If I Had a Million Dollars…

I posted this as my Facebook status earlier today, and it was actually really interesting to see the responses from my friends (the few who commented).  In all honesty, it was a thought I had as I was struggling through the afternoon, playing out the past few days and weeks and months in my head.  What would I do if money were no issue?  

What would I do if I could take months off work?

What would I do if I didn’t have to worry about paying my bills?

What would I do if I just didn’t have to worry about anything else in my life?

The answer, for me anyway, was simple.  I would go back to treatment.  In a heartbeat.  Tomorrow morning.

I wish I could do it.  I wish I could find a treatment center, and just go until the process is over.  I am failing miserably at doing it here.  I can’t focus on anything and I’m constantly acting on behaviours at one end of the spectrum or the other.  I spend more time than I’d like to admit in morbid fantasies in my head.  And I feel like it is never, ever, ever going to get better.

I feel hopeless.  Unfixable.  Worthless.  Wasting time and space that another human would be so much more worthy to occupy.  

So maybe, if I had a million dollars, I’d try treatment one more time.  Give myself the benefit of the doubt that all this is just part of being sick.  Believe for just a moment that this, too, shall pass.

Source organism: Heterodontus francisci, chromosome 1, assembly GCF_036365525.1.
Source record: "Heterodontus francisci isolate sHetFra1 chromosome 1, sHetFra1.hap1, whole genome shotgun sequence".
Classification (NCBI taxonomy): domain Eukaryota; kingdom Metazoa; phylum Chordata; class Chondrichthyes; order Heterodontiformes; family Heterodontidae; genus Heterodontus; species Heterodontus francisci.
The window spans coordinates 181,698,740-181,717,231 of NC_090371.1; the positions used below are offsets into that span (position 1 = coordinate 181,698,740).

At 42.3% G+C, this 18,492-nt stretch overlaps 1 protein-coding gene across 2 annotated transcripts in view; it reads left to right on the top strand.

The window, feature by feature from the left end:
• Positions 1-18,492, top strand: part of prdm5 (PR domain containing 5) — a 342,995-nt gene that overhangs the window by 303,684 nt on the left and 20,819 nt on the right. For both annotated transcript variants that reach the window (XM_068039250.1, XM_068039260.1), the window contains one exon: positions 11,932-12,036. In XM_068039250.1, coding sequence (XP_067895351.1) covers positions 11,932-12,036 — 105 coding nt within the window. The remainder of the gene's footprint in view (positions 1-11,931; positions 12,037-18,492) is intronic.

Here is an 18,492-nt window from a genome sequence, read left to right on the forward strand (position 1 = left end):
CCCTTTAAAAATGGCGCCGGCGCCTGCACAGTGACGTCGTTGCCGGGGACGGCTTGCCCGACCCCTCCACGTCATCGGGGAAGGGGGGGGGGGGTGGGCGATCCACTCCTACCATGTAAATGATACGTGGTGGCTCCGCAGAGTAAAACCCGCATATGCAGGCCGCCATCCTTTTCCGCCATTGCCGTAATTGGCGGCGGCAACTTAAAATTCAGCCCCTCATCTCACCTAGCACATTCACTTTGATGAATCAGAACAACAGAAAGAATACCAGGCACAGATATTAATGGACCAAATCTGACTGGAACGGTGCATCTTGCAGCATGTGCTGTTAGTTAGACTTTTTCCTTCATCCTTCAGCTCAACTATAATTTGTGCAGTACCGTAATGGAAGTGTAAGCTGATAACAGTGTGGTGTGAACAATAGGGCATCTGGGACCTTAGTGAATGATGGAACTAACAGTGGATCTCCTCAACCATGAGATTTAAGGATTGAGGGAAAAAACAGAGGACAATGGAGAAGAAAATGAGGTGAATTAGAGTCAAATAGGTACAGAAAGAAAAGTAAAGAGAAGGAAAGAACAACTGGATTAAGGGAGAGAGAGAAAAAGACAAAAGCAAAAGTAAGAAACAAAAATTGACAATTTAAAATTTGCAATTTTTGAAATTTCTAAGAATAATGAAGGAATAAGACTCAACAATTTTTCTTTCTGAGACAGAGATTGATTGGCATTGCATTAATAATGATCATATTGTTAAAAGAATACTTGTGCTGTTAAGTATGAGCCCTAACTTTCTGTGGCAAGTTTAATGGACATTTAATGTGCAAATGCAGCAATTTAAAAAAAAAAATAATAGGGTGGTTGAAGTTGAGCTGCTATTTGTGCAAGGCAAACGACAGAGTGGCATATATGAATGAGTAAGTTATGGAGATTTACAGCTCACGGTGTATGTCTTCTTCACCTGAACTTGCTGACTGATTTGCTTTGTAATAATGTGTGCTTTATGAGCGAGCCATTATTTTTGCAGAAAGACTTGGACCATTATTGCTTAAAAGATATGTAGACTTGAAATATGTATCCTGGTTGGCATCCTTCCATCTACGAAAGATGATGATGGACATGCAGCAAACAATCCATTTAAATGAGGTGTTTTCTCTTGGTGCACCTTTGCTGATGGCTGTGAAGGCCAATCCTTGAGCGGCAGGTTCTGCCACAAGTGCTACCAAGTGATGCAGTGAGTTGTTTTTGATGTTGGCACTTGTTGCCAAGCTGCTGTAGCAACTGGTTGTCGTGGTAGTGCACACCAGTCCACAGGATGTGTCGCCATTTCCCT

But I don’t have a million dollars.  

And I’m running low on hope.


12 thoughts on “If I Had a Million Dollars…

  1. I’m not sure how I came upon your blog but I’m here. I’ve been following for awhile. I agree, I’d probably pick treatment, REAL treatment also. It would be hard as hell but hopefully would get me to the point where I wasn’t afraid to actually live. Right now I’m terrified of making any potentially life-changing decisions for fear of not completing them or being able to live up to them because of the ed. It’s always interfering.

    Didn’t mean to go all into that but I want you to know that you’re definitely NOT ALONE. I’m in your corner, fighting right along with you.

  2. I like your answer. And I know there comes a point where you can’t do it on your own out-patient, where you need to go back somewhere where others can supervise you and take care of you – no matter how pathetic you might feel agreeing to such a thing. You are beautiful, Jess and I’m sorry I’m not a better friend sometimes. I feel so privileged to be your friend.

    • I feel privileged to be your friend, too, dear one. I am so glad you are in my life. And for the record, if I had a million dollars, you’d be coming to treatment right along with me. There is no one I would rather sing showtunes and play bananagrams with.

  3. Things probably seem pretty hopeless right now – but the fact that you can admit how bad things are, and that you would still be willing to put that money towards treatment, are really positive signs. It means that you haven’t given up on yourself, and that is an incredibly valuable mindset – hang onto it! You are worth another shot, even if that doesn’t involve an expensive inpatient stay.

    • Thanks, Kaylee. I feel like I’ve given it a million “shots” and get SO down on myself when I think of how much time and money have been “wasted” in the year and a half since I entered treatment. But I suppose as long as I’m around (aka alive) and have some small measure of hope, then that IS positive. :)

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